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  1. Comparing Transpiration Rates of Leaves
    • To begin the experiment to measure the transpiration rates of leaves from different plant species, you will first create a tool called a potometer, using a piece of plastic tubing and 5 mL calibrated pipette.
    • To assemble the device, simply attach the rubber tubing to the tip of the pipette.
    • Then, submerge the device into a bucket of water and move the pipette around under the water to fully fill the tube, taking care not to create bubbles.
    • Next, cap the open end of the tube with a pipette bulb to keep the water in.
    • Now, taking care not to spill water from the potometer, use a clamp and stand to hold the capped end of the pipette around 1 - 3 inches below the pipette bulb.
    • Then, use a second clamp attached lower on the same stand to secure the open end of the rubber tubing.
    • Next, use a transfer pipette or dropper to remove water from the open end of the tubing until the water level in the pipette portion of the potometer rests at the zero line. HYPOTHESES: In this experiment, the experimental hypothesis might be that leaves from plant species more adapted to hotter or arid environments will have lower transpiration rates than those from humid or wet regions. The null hypothesis would be that leaves of the different plant species will not differ in their transpiration rates.
    • To begin the experiment, carefully use scissors to cut the end of the petiole, or stalk, of the first leaf and then insert the leaf into the tubing.
    • Then, place a layer of lubricant around the area where the plant stem and rubber tubing meet to make a watertight seal.
    • Next, remove the pipette bulb and taking care not to disturb the setup, let the experiment run for the appropriate experimental period, typically 30 - 60 minutes.
    • At the end of the allocated time, record the level of the water in the pipette, noting how much the level dropped in milliliters.
    • Then, refill and reset the potometer water level to zero, and then repeat the procedure for each of the remaining test leaves until the transpiration rates of all four leaves have been measured.
    • Next, to determine the surface area of the leaf samples, lay each leaf on a blank piece of paper and carefully trace the outlines.
    • Then, cut the outlines out and record the mass of each tracing.
    • Finally, cut out and weigh one four by four centimeter square of the same type of paper used to make the leaf tracings. This will act as a reference with known area and weight.
    • Next, you will need to quantify the number of stomata per unit area on each leaf. To do this, first prepare a slide mount by painting at least one square centimeter of the underside of each leaf with clear nail polish. IMPORTANT: Ensure you paint the bottom of the leaf, since the majority of the stomata are located there.
    • When the nail polish is completely dry, carefully press a small piece of cellophane tape directly onto each patch and then gently peel off the tape to remove the painted on polish. NOTE: Use a piece of tape that is smaller than the microscope slide.
    • Then, place each impression and tape onto a separate, clean microscope slide. HYPOTHESES: In this exercise, the alternative hypothesis could be that the leaves of the plants adapted to drier environments will have fewer stomata per unit area than the leaves of plants adapted to wetter environments. The null hypothesis might be that all plants species will have an equal number of stomata per unit area.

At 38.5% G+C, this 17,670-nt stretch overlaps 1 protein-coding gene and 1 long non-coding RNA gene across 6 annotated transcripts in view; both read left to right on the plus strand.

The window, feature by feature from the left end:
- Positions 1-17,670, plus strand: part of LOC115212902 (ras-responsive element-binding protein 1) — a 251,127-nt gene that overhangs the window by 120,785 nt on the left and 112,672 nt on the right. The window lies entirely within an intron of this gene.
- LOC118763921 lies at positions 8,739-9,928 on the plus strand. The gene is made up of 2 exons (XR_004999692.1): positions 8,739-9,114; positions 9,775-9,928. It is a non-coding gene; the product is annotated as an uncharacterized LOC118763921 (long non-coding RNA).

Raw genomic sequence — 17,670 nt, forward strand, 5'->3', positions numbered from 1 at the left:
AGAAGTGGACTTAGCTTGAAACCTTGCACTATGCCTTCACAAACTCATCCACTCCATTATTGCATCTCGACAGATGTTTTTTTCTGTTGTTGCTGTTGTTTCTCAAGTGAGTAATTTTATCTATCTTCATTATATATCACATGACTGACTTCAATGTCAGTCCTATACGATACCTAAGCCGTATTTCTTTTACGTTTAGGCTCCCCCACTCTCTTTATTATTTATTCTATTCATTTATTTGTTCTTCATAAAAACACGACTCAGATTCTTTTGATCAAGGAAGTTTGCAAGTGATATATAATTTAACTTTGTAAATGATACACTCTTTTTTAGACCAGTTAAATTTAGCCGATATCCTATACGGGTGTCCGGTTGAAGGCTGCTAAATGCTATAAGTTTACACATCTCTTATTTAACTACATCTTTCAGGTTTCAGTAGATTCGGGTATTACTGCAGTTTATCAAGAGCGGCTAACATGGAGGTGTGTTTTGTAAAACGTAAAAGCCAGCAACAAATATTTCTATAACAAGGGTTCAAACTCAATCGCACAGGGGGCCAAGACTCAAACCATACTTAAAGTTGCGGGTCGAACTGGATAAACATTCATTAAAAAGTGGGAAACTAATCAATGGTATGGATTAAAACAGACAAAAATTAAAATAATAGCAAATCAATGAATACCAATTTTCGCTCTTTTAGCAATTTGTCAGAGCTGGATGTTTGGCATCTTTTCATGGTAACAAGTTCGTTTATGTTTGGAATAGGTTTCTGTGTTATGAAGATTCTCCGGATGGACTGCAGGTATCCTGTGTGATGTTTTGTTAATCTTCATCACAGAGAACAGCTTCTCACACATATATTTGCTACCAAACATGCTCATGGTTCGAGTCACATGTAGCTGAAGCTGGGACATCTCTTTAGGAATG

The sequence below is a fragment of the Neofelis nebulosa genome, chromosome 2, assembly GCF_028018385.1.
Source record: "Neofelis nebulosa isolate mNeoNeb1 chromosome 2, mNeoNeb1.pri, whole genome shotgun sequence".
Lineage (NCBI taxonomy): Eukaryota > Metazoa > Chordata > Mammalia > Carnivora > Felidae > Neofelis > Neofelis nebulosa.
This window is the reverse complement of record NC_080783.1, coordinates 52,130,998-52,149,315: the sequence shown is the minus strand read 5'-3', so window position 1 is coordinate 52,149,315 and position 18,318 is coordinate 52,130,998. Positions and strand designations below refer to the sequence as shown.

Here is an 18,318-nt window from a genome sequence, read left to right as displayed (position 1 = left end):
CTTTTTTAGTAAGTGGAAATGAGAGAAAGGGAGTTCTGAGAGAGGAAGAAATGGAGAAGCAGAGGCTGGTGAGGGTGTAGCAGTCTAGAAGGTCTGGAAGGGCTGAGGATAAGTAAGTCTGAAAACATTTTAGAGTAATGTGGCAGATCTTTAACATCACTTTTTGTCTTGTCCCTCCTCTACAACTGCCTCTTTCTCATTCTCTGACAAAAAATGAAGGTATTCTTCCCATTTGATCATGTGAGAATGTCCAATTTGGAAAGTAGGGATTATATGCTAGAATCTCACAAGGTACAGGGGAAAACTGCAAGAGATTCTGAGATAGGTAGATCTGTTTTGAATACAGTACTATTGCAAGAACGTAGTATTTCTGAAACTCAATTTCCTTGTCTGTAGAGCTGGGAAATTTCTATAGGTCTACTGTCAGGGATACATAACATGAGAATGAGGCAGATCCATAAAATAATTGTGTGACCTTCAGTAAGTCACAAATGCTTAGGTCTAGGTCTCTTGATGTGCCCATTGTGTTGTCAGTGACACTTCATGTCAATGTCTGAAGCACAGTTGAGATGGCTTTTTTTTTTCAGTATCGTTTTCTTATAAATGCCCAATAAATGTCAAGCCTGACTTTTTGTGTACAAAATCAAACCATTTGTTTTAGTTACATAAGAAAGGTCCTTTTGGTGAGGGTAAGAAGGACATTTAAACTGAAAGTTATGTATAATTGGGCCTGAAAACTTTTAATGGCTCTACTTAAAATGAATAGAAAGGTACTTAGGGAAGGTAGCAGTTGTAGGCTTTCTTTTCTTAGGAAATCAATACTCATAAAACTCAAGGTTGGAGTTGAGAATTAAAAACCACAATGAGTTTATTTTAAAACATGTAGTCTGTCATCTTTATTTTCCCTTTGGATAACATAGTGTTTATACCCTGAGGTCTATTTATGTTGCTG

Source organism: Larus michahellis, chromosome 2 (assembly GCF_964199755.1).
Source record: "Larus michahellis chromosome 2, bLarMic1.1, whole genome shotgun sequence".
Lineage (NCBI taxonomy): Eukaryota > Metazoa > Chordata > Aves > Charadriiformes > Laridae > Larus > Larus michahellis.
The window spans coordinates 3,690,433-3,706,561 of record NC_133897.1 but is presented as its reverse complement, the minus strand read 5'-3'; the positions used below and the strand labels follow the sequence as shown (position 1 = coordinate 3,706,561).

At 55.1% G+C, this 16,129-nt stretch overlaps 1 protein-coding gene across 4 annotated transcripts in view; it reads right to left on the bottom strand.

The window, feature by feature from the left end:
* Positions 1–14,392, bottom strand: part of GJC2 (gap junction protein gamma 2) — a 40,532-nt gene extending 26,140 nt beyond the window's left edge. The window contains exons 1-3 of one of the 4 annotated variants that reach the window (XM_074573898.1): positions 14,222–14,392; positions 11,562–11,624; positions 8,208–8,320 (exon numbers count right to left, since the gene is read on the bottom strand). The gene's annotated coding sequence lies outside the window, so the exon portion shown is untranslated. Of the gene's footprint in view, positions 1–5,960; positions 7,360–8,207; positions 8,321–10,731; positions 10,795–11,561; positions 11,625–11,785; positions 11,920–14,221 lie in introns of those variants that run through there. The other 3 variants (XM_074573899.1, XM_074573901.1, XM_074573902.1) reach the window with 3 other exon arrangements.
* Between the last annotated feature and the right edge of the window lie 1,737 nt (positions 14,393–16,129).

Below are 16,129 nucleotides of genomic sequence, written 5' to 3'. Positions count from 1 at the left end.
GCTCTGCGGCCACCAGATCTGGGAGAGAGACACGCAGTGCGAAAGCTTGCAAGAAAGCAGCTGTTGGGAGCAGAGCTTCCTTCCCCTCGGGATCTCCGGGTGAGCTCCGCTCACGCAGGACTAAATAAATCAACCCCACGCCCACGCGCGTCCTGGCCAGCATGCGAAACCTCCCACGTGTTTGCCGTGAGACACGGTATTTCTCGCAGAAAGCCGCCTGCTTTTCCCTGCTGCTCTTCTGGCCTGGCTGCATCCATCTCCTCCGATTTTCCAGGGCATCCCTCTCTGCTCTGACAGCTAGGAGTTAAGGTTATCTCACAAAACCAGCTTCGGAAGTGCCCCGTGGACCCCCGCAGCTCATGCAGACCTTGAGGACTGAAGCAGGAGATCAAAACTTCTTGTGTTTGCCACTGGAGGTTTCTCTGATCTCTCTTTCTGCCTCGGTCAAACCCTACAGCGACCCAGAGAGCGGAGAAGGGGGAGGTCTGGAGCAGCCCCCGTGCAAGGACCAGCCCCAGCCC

• To observe each impression under the microscope, first use a low magnification to find areas of the leaf impression that contain stomata. These will appear as darker dots or impressions.
    • Then, switch to a higher magnification, keeping the sample viewing window centered on the stomata-containing area.
    • Draw and label your observations, making sure to label each sketch with the plant species.
    • Then, count and record the number of stomata in the field of view. You should perform this count a total of four times in four different areas of the leaf impression, and then determine the average number of stomata per counted area on the leaf.
    • To calculate the number of stomata per mm2, place a transparent plastic ruler on the microscope stage under the objective and measure the diameter of the field of view.
    • You can then use this number, the diameter or D, to calculate the area of the field of view in mm2.
  2. Results
    • First, calculate the surface area of the 4x4 cm paper square to obtain the number of square centimeters.
    • Then, divide the weight of the paper square by the number of centimeters squared it covers to obtain the weight of 1 cm2 of paper.
    • Finally, to calculate the surface area of each leaf, divide the weight of the leaf tracing by the weight of 1 cm2 of paper. This will give you leaf area in centimeters squared.
    • You should now convert this number to meters squared, the standard unit used for calculating transpiration rate.
    • To calculate the transpiration rate for each leaf, divide the total water loss you measured in the potometer in mL by the time the experiment was run for in minutes.
    • Then, divide this by the surface area of the leaf in m2.
    • Make a bar graph with the four different leaf species on the X axis, and their corresponding transpiration rates on the Y axis. Do these rates appear different?
    • Next, add a second Y axis to your chart and plot the average number of stomata per millimeter squared for each leaf that was observed under the microscope. Do you see a correlation between transpiration rate and number of stomata? If so, does this seem to have any relationship to the native environment the tree would typically inhabit?


JoVE Lab Lab: 14 Procedure

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